Most of us living in a democracy appreciate our pluralist society. We are used to relating to others who have different religious, political and other beliefs. We accept that our employers, employees, teachers, students, doctors, patients, customers, shop-owners, etc., may think differently to us. This is usually not a problem – providing people are respectful to one another.
But what about the individuals who are so sensitive they cannot tolerate relationships with those holding different beliefs to theirs? Life must be very difficult.
At one stage our institute took part in a scheme for the temporary employment of unemployed people. One guy we had was a real problem. He was an extreme Christian and took offence at nearly everything that went on in the workplace. Some of it related to what he considered blasphemy but I also wonder if he was also offended by the scientific research that went on there. I could see how his attitude made it difficult to maintain employment.
His case came to mind recently when reading a post by Rob at Thinking Matters (a local Christian Apologetics site). He describes how as a science student “it is usually with some trepidation that I attend lectures and talks such as these, just in case my faith is shattered.” He seems concerned the lecturers “have something to gain by converting me.”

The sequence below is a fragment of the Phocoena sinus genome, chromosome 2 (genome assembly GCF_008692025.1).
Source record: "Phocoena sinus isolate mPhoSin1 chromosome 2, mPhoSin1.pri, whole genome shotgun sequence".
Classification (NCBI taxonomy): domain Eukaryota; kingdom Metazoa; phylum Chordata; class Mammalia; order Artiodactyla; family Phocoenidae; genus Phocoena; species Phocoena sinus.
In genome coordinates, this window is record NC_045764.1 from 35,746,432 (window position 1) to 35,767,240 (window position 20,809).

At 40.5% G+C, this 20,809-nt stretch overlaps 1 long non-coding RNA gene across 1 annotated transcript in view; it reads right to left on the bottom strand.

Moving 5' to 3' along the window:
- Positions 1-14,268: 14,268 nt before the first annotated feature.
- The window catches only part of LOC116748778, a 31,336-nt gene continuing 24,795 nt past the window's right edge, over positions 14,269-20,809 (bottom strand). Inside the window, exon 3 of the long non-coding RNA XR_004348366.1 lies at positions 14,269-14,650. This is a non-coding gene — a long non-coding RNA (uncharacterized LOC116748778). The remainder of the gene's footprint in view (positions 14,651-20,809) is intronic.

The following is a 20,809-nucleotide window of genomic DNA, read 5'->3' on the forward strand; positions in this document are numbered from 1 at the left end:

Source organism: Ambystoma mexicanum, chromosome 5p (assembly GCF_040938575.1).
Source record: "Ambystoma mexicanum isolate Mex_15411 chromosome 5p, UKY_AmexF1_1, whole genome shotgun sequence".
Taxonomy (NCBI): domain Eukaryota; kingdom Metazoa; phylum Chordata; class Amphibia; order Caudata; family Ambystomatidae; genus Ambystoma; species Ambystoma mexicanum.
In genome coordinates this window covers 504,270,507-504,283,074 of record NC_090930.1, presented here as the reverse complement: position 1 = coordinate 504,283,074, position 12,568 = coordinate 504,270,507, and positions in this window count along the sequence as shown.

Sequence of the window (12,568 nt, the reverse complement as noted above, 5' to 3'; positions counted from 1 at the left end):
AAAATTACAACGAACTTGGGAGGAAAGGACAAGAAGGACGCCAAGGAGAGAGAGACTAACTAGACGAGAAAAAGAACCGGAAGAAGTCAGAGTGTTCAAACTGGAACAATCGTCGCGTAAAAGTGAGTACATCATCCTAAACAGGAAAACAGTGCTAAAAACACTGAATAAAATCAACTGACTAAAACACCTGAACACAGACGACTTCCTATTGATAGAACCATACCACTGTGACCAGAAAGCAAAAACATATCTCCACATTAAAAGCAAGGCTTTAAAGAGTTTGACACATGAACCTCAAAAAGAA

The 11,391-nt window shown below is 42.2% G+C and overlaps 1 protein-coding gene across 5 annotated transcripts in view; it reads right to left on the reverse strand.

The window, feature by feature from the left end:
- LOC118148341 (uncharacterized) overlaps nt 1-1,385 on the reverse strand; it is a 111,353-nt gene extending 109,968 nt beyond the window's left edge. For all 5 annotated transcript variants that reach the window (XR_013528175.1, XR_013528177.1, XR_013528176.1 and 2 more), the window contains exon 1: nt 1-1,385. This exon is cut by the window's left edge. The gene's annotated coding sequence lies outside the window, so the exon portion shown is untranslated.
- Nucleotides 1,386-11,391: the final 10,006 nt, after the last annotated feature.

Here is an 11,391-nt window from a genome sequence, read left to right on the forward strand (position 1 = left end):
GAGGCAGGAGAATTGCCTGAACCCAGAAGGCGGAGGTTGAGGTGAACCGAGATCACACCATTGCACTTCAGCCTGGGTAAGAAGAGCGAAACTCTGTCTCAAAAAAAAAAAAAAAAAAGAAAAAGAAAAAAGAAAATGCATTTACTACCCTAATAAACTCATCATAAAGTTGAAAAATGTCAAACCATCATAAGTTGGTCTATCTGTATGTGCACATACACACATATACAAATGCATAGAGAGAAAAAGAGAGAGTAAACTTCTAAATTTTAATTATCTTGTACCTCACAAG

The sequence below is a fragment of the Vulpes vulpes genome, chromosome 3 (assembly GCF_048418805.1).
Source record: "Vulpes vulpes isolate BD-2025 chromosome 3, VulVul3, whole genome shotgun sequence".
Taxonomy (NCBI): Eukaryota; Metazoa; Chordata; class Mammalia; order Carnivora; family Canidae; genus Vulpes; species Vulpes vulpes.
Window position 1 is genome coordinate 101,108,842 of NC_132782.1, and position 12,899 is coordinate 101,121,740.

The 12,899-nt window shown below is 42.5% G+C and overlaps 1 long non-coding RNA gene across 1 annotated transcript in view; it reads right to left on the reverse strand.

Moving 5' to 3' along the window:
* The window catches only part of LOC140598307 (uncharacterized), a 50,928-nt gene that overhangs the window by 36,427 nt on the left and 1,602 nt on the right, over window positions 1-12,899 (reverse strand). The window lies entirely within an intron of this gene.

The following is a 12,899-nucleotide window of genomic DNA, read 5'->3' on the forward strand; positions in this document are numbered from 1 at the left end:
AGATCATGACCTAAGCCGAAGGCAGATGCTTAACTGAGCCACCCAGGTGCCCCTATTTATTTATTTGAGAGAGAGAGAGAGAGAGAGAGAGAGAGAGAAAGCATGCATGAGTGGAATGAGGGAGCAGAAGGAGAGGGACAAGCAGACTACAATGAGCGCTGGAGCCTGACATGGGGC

Well, welcome to the real world, Rob! It’s just possible that these lecturers, whatever, their personal belief, are not preoccupied with yours! Lecturers and presenters usually live a more interesting life than that.
Scaring students away from science?
Rob also suggests the declared atheism of some scientists “plays a role” in student “disinterest in science.” That’s the old claim that scientists like Carl Sagan, Richard Dawkins, Neil deGrasse Tyson and Harry Kroto*, who actively promote and popularise science, are “scaring” off Christians – encouraging them to see science as “atheistic.”
Strange! Over the years I have had many teachers, lecturers and bosses who were religious or had different political beliefs. I also enjoy articles and presentations by people like Francis Collins and Ken Miller. I never found these lectures or books infectious.
It does no harm to expose oneself to different beliefs. You never know, Rob, you might find some of them useful. And most people agree that Sagan, Dawkins, Tyson and Kroto have done a lot to develop public enthusiasm for science.
*Harry Kroto is responsible for the Vega website which provides videos of documentaries and lectures covering a wide range of topics. I am currently watching his lectures on astrophysical chemistry – very interesting.